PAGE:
Last but not least on my lighthouse tour is the Rockland Breakwater Lighthouse. The 7/8 of a mile long granite breakwater was constructed between 1881 and 1899 in an effort to help shelter the harbor from incoming storms. A total of 700,000 tons of granite was used to build the breakwater. While the breakwater did provide shelter for the harbor, it initially proved to be a hazard to passing ships since it jutted out into the water without a beacon at the end. To this end a temporary beacon was placed at the end of the jetty with a lighthouse being constructed in 1902. Today visitors can walk, or hop along the large flat rocks, to the end of the jetty. I have fond memories of making this walk numerous times while I was growing up and during my most recent visit retraced my steps to the end. The reward of making it? Sitting in the shade of the lighthouse and watching the sailboats, ferries and lobster boats pass by.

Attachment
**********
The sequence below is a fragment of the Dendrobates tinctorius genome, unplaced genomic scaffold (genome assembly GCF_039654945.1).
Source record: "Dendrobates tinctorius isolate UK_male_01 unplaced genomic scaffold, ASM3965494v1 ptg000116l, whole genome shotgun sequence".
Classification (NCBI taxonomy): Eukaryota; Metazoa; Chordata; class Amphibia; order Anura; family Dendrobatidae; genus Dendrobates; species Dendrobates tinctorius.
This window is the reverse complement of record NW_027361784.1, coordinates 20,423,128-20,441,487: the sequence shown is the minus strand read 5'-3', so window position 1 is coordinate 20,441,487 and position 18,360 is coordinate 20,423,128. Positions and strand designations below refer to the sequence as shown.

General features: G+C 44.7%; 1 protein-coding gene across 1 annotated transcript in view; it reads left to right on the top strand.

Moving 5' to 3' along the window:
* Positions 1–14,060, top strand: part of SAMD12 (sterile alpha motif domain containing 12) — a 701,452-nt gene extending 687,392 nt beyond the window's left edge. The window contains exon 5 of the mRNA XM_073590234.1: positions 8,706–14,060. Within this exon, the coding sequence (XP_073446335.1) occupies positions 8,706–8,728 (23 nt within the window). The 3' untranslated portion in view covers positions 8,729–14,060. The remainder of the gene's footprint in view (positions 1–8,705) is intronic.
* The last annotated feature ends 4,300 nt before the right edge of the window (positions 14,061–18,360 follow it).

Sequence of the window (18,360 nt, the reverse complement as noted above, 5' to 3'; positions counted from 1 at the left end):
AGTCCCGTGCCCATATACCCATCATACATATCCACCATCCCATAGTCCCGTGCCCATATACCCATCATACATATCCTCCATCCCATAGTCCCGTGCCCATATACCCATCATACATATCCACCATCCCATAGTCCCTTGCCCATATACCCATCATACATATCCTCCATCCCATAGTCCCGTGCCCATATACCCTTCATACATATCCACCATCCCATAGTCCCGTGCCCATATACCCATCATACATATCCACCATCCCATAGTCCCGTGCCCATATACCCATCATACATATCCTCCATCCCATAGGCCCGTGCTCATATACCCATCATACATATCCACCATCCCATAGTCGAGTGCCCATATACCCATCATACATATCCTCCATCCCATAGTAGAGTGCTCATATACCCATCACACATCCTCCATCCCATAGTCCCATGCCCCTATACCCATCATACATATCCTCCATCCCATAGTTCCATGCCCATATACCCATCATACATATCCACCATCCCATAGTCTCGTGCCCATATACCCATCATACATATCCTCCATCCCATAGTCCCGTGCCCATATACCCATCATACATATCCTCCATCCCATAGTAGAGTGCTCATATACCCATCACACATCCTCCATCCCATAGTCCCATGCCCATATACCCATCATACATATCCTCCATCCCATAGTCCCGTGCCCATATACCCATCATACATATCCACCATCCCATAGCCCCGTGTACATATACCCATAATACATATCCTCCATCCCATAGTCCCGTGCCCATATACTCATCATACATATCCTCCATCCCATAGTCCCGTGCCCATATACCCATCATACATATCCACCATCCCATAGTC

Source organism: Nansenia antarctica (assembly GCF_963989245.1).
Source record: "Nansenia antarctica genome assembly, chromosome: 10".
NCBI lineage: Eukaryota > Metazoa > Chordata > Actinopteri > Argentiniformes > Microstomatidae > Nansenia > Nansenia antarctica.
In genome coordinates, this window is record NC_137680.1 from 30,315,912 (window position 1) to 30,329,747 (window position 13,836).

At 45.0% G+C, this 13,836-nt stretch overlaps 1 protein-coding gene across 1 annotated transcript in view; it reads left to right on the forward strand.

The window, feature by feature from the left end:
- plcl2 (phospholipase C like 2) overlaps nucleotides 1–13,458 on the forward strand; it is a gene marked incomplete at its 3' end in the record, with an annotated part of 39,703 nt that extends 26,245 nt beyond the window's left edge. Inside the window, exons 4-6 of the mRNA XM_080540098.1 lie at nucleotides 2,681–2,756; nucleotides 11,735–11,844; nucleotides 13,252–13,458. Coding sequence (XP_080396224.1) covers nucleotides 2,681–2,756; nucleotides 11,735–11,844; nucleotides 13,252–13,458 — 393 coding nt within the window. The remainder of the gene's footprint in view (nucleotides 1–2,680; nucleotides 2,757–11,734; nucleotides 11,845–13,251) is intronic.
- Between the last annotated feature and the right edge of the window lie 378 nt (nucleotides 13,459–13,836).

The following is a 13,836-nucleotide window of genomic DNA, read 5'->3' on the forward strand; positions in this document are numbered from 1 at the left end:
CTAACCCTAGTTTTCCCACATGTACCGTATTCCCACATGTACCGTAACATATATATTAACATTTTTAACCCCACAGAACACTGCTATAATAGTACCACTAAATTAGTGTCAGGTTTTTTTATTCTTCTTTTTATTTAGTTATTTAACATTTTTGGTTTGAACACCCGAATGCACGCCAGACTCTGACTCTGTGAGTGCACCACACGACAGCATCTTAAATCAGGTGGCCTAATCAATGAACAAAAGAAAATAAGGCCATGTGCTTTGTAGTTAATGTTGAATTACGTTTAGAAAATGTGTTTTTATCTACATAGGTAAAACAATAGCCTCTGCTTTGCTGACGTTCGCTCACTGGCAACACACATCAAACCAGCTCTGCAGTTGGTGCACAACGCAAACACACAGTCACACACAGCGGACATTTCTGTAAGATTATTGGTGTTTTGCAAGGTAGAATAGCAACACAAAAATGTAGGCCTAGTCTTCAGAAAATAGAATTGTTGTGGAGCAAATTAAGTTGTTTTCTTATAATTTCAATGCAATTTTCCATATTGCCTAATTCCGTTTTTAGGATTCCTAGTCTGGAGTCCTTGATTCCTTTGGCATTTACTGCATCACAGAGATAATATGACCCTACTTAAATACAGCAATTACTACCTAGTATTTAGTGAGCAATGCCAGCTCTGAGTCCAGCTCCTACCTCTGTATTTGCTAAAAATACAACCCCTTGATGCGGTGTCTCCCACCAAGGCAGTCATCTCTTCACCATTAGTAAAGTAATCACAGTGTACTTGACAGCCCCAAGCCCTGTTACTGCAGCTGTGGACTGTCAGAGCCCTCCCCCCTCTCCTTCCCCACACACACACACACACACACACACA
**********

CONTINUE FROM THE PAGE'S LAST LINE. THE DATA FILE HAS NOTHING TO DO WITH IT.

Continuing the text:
Run Forest, run: Marshall Point Lighthouse
These are just a few of  Maine's storied lighthouses as there are 53 other lighthouses dotting the coast ready to be explored. So the next time you find yourself along the coast of Maine, take the time to get to know one or two of the lighthouses. Or check out the Maine Lighthouse Museum in nearby Rockland. And if you want to learn more about these or any of the other Maine lighthouses, Jeremy D'Entremont has researched and written an extensive history of these lighthouses, including notable rescues and the stories of some of the lighthouse keepers and their families that captures how important this lighthouse was to the area.

Rockland Breakwater Lighthouse

Thursday, August 14, 2014

Back To Reality